Also thinking about extended Crankshaft lore alongside Timemop’s explanation of Westview/Centerview’s “time bubble” differential, it kills me that not only did we see an elderly Jff survive California wildfires (that had “major” “”dramatic”” weight to other characters’ stories) with the hallucinated ghost of his child self and the the characters of the Phantom Empire guiding him into their cave for safety (with the whimsy implication they could’ve been real?!), but then we’re presented as early as 2021 with callbacks to his rock souvenir that he kept snapping between old and middle age because a time traveler’s “nudges” kept creating age snaps. To say nothing of Funky’s Dick Tracy crossover and all that implies (Freakin moon aliens!).

    • Banana Jr. 6000

      Tom Batiuk runs on the Comedy Disconnect. This isn’t a TVTropes thing, it’s from a book called The Comedy Bible, which says:

      “When the comic tries to be funny, rather than communicate ideas. Or, a desperate attempt to get laughs at any cost.”

      Tom Batiuk hasn’t communicated an idea in decades. Ideas exist only to support his terrible gag writing. Like “Mary and Crankshaft are in a relationship” or “Mary took a senior trip to Washington D.C.,” both of which don’t exist anywhere else in this world and will only be brought up again when needed.

      Then he spends all day describing the situation over and over. It feels like he doesn’t get to the point. but he never had a point. The purpose of language is to fill space so he can keep publishing strips and getting money to buy comic books.

      • ComicBookHarriet

        Of course, there is a reason he had to describe the situation over and over and over this week. It’s because Cranky is still carried in newspapers that someone like my mom might read one day and not read the next. It is supposed to be mostly gag-a-day for seniors. That’s the only reason it survives.

        Which is why Cranky, and lots of other strips, rely on reused situations as shorthand, or visually distinct settings. You don’t need to explain the situation if Cranky has a rake in hand and is staring at a leaf that won’t fall. Or if Cranky is dressed as Santa and sitting in a store.

        But if the set up is weird and unable to be shown, then it has to be described anew EVERY DAY. Only the truly soapy strips, ala Mary Worth or Judge Parker, can get away without this.

        My edits above wouldn’t work in that situation, because some of the strips are dependent on you knowing what happened earlier.

        You shouldn’t do an entire week of only two and three panel comic strips with a premise that it takes 10 plus words to set up every single day.

        • Mela

          Excellent point, CBH. Every strip last week was the same joke: “those rotten kids gave the bus driver PTSD”. It would have worked better as a one day gag because by the end of the week I was thinking, “Good Lord, Mary, if driving the kids around puts you in the HOSPITAL, then perhaps it’s time to retire.” And do we know what these kids did that was so terrible? Did they rip the seats out of the bus? Were they smoking in the back of the bus? Did they threaten each other with violence? Or were they just a little too loud? My guess is that they were simply guilty of being average teenagers. Oh, the horror!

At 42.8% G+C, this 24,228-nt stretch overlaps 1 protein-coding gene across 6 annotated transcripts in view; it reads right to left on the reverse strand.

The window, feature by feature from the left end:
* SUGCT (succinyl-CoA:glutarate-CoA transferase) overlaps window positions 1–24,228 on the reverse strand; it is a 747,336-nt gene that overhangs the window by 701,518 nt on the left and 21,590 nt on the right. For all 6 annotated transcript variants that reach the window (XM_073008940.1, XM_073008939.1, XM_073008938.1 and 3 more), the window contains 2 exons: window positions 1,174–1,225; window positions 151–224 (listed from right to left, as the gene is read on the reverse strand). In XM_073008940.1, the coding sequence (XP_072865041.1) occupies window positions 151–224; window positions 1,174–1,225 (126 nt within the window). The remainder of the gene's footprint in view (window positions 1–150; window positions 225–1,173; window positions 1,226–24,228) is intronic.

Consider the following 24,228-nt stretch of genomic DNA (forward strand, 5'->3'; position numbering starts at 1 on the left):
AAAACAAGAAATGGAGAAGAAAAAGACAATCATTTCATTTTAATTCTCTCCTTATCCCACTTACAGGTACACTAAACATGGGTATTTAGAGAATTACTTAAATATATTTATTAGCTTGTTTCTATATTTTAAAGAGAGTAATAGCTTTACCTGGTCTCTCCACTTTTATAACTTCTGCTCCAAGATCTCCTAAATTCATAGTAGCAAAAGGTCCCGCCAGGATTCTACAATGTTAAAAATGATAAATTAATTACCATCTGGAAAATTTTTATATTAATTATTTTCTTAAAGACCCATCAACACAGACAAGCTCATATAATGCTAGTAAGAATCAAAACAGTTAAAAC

Generally, when Crankshaft contains the daily one day puns, I think it’s harder to snark on because they’re either funny or they aren’t and that’s about as far as I can go with it. But I don’t have CBH’s skewering ability either. The sendup of the most recent strips was fabulous and far funnier than the originals.

          And though I haven’t commented much of late, I’m still lurking about and enjoying the deep dives. In the past week, I learned about cows and farming and have seen references to Ookla the Mok, Stan Freberg and Weird Al, so y’all are still my people! And I think I may have an answer as to how Becky ended up married to John in Act III-to annoy her mother.

        • Banana Jr. 6000

          But that’s not happening here. This is not restating the situation so readers will understand the context of a larger-scope joke. It’s restating the situation again so it can tell a very similar joke.

          • ComicBookHarriet

            I think it’s a little of both. He has to restate the situation for the readers who only got one strip. But that restatement is so long and convoluted that he doesn’t have room for a whole new joke built on the situation. So he just has to tell the same joke all week long.

          • Y. Knott

            Reading Batiuk is a master class in every way you can fail as a writer. Sure, you can learn from studying the masters like Watterson…but you can also learn by studying Batuik’s utter inability to communicate.